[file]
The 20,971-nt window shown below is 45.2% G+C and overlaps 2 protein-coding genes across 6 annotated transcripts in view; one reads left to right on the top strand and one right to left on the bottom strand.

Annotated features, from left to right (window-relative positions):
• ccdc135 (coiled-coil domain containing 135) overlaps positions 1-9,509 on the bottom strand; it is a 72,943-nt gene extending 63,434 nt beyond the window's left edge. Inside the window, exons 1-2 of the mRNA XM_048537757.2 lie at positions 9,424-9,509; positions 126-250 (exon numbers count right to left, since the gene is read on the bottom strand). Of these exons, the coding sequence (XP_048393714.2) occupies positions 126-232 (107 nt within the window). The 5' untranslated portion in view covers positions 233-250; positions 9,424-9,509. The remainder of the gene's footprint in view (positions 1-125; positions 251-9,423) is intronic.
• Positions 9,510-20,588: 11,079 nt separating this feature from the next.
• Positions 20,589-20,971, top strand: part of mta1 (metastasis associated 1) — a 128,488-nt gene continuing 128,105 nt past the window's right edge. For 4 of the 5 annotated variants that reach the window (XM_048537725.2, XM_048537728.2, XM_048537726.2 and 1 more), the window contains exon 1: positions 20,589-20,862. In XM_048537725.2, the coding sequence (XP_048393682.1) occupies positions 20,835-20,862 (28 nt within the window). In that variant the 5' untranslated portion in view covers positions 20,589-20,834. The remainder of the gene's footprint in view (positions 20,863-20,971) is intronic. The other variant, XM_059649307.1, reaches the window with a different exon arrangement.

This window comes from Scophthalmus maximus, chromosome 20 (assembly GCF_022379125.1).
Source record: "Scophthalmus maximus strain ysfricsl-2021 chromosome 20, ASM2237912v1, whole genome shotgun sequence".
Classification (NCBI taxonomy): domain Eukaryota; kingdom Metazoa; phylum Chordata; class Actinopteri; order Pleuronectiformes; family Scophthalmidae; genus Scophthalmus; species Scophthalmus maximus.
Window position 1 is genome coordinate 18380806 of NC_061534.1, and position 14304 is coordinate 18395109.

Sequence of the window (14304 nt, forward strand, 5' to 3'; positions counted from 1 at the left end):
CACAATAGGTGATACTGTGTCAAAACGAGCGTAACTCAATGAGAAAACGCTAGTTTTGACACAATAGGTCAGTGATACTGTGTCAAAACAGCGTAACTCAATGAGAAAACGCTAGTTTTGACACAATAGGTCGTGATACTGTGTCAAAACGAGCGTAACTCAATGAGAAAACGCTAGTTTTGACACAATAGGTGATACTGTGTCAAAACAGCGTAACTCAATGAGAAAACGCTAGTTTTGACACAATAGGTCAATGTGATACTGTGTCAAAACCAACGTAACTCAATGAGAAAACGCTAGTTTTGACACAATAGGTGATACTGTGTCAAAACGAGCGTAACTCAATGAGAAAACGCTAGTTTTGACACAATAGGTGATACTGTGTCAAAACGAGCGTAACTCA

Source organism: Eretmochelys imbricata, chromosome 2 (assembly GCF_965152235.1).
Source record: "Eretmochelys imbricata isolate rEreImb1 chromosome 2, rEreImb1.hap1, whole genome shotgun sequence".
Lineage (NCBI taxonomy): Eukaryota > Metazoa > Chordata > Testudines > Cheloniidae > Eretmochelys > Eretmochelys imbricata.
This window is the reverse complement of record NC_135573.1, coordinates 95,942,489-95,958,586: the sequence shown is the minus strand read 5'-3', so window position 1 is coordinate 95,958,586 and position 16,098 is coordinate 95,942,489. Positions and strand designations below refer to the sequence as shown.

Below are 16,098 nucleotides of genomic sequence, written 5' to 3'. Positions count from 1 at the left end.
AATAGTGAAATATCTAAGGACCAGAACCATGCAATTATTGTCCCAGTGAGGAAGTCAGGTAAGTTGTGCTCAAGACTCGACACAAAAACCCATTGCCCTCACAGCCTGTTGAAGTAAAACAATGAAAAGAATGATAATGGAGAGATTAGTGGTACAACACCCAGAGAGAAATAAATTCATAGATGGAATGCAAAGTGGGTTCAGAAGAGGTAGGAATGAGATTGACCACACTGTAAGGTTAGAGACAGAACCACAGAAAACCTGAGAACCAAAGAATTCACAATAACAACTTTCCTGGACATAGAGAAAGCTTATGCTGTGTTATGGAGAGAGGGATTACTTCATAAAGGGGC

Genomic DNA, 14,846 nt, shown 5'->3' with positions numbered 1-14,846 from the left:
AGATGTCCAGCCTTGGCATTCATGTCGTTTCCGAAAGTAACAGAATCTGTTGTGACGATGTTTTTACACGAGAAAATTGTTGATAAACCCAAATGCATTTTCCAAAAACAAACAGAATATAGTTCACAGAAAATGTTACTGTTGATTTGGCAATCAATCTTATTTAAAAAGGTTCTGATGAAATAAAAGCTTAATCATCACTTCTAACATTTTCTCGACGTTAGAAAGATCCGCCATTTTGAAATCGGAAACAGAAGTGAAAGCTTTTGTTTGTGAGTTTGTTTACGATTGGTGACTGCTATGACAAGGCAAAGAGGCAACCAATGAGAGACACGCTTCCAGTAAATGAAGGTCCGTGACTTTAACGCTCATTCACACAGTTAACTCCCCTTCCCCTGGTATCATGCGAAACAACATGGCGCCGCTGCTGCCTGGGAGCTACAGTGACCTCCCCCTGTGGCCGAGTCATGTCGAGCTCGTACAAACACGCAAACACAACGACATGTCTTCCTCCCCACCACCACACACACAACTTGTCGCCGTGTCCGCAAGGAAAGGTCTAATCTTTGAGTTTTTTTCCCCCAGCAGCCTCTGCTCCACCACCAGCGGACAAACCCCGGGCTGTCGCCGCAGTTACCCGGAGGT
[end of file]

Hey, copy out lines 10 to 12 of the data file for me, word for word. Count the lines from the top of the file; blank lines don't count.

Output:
Sequence of the window (14304 nt, forward strand, 5' to 3'; positions counted from 1 at the left end):
CACAATAGGTGATACTGTGTCAAAACGAGCGTAACTCAATGAGAAAACGCTAGTTTTGACACAATAGGTCAGTGATACTGTGTCAAAACAGCGTAACTCAATGAGAAAACGCTAGTTTTGACACAATAGGTCGTGATACTGTGTCAAAACGAGCGTAACTCAATGAGAAAACGCTAGTTTTGACACAATAGGTGATACTGTGTCAAAACAGCGTAACTCAATGAGAAAACGCTAGTTTTGACACAATAGGTCAATGTGATACTGTGTCAAAACCAACGTAACTCAATGAGAAAACGCTAGTTTTGACACAATAGGTGATACTGTGTCAAAACGAGCGTAACTCAATGAGAAAACGCTAGTTTTGACACAATAGGTGATACTGTGTCAAAACGAGCGTAACTCA

Source organism: Eretmochelys imbricata, chromosome 2 (assembly GCF_965152235.1).